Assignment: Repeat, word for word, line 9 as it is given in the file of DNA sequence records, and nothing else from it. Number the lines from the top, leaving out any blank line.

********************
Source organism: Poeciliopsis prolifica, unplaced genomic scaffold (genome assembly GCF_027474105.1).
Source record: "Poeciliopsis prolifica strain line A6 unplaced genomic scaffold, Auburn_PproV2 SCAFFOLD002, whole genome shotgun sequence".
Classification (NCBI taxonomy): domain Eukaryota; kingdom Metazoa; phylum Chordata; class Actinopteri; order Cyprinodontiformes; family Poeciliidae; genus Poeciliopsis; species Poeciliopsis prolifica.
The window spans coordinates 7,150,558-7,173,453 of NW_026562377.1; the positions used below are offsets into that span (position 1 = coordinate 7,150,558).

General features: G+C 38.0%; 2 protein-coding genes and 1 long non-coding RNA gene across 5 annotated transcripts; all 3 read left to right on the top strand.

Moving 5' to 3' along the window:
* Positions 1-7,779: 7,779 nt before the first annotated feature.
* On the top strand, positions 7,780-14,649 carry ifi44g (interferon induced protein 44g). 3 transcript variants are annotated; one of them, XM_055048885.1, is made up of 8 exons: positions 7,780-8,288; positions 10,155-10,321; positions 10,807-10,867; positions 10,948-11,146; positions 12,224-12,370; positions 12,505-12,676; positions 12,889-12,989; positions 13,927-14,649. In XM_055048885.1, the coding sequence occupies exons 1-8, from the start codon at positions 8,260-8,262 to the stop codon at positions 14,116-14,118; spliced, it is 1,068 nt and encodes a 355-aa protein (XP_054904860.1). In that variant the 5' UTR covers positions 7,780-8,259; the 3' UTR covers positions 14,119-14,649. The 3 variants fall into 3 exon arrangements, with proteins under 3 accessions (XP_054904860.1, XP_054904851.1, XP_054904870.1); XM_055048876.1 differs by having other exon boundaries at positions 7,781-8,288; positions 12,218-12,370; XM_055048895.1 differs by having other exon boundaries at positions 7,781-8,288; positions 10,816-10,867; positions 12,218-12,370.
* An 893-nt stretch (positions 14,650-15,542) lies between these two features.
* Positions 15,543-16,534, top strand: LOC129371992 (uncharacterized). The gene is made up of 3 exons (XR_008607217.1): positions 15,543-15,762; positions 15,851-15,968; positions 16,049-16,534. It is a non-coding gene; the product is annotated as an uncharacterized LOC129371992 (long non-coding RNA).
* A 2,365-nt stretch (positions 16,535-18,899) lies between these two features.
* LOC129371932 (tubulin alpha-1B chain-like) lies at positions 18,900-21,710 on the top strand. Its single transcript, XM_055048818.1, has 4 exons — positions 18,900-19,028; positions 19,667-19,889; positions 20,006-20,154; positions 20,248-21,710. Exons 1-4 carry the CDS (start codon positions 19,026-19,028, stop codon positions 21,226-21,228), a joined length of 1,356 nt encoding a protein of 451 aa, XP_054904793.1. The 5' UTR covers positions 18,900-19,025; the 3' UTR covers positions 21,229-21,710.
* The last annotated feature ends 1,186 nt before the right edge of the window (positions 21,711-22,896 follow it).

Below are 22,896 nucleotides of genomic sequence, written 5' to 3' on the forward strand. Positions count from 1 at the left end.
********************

* An 893-nt stretch (positions 14,650-15,542) lies between these two features.